Banks are not trusted as brands – in the latest lists of top brands with millennials you won’t even see a bank in the list – but they are trusted stores of value.

It is this latter point that banks focus upon.

Their sense of trust is not with their brand, but with their state-backed guarantee that they won’t lose your money.

Banks are guaranteed to keep your money safe.

No trusted brand has that guarantee.

Therefore, you can have your iTunes or iCloud account compromised, and Apple’s only sense of shame is a reputational hit on your trust in their brand. They have no duty to compensate you for your loss of reputation or value (take note Jennifer Lawrence).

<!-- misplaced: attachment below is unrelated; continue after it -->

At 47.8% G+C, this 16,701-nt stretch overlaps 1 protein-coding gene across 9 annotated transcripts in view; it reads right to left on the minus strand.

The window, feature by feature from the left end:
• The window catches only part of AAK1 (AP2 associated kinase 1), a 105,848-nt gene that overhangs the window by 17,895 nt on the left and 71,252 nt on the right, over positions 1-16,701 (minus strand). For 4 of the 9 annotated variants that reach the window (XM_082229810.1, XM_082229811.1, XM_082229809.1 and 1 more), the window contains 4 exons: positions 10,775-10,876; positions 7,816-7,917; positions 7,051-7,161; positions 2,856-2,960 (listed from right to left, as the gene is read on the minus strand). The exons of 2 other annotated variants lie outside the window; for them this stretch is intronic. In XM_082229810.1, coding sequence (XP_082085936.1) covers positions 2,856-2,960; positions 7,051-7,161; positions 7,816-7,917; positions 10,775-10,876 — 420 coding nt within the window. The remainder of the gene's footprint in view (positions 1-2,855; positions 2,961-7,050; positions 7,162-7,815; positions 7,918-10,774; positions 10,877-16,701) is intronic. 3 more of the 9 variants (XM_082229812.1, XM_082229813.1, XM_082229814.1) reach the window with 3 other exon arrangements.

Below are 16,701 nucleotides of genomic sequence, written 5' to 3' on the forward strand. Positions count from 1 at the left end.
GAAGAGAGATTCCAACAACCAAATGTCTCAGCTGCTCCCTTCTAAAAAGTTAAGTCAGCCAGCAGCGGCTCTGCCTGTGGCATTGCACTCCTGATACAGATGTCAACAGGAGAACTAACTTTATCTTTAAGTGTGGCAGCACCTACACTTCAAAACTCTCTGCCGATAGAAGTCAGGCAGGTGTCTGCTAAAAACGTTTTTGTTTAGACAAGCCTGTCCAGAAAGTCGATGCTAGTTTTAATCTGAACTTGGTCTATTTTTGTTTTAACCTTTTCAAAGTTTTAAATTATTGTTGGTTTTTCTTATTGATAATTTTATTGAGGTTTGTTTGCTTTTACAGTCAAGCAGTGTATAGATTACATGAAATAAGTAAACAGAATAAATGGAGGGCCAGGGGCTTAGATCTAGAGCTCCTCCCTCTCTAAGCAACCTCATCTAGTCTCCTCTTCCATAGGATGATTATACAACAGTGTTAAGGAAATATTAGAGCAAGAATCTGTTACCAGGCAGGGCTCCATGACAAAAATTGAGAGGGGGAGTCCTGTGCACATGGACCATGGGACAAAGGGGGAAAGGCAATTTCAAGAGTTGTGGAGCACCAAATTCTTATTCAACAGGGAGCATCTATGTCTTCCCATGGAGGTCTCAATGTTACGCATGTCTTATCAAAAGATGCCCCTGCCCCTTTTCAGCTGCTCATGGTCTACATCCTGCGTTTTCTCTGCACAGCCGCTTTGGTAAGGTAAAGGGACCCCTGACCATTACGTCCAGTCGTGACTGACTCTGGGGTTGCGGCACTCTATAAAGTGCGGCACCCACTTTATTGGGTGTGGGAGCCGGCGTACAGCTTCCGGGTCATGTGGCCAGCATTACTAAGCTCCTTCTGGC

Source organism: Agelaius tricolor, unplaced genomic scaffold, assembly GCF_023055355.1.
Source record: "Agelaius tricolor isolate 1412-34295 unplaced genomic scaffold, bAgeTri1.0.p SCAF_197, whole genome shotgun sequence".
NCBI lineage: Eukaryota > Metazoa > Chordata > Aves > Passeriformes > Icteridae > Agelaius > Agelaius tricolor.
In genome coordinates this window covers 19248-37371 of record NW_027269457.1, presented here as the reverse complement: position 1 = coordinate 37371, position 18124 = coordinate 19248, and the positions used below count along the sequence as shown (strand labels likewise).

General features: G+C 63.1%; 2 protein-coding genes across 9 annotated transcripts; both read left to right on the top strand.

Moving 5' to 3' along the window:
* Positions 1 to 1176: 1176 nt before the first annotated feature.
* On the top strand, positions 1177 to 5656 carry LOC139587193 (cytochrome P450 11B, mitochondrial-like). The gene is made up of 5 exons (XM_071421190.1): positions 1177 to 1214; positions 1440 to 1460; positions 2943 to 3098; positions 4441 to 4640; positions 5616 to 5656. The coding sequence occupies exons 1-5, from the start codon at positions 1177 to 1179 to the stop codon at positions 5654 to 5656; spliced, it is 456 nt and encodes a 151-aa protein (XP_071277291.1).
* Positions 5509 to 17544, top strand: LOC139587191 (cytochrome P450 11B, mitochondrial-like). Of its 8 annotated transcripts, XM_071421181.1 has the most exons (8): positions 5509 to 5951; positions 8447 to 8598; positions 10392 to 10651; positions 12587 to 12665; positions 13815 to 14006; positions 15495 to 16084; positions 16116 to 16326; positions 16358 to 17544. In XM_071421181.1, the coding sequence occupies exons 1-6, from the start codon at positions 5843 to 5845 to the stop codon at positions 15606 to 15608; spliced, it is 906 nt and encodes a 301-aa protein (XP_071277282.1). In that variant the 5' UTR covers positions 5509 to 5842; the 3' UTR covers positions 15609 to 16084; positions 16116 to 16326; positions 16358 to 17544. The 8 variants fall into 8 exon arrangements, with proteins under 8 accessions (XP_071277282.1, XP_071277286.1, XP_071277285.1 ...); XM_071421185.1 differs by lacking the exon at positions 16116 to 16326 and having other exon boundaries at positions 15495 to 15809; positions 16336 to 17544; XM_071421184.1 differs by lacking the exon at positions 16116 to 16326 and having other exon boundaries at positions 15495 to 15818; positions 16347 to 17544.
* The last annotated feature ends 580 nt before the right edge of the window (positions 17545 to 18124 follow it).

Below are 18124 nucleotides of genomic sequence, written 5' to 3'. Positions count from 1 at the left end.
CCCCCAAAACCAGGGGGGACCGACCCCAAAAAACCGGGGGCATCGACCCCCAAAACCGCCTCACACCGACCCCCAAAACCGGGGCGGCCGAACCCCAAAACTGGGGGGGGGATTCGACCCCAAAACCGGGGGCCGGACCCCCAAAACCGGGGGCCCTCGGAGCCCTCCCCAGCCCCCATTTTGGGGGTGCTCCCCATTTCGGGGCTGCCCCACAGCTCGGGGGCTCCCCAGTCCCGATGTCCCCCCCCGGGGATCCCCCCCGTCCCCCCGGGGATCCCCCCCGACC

And this is where the fundamental chasm lies in the arguments about consumers running away and trusting non-banks with their money.  It may be true that they love these non-bank brands but, as consumers grow up, they become more and more aware of the sensitivity to monetary flows and start to care about their value stores trust worthiness, in terms of their guarantees as safe deposit stores.

For example, in a conversation about youngsters the other day, a colleague said that they were encouraged to bring their teenage children to a bank conference recently.

When they got there, the teenagers were invited on stage to discuss banks and bank brands and, unsurprisingly, none of the kids knew anything about a bank.

“Do you not remember that one of the banks has a brand with a black horse?” they were quizzed.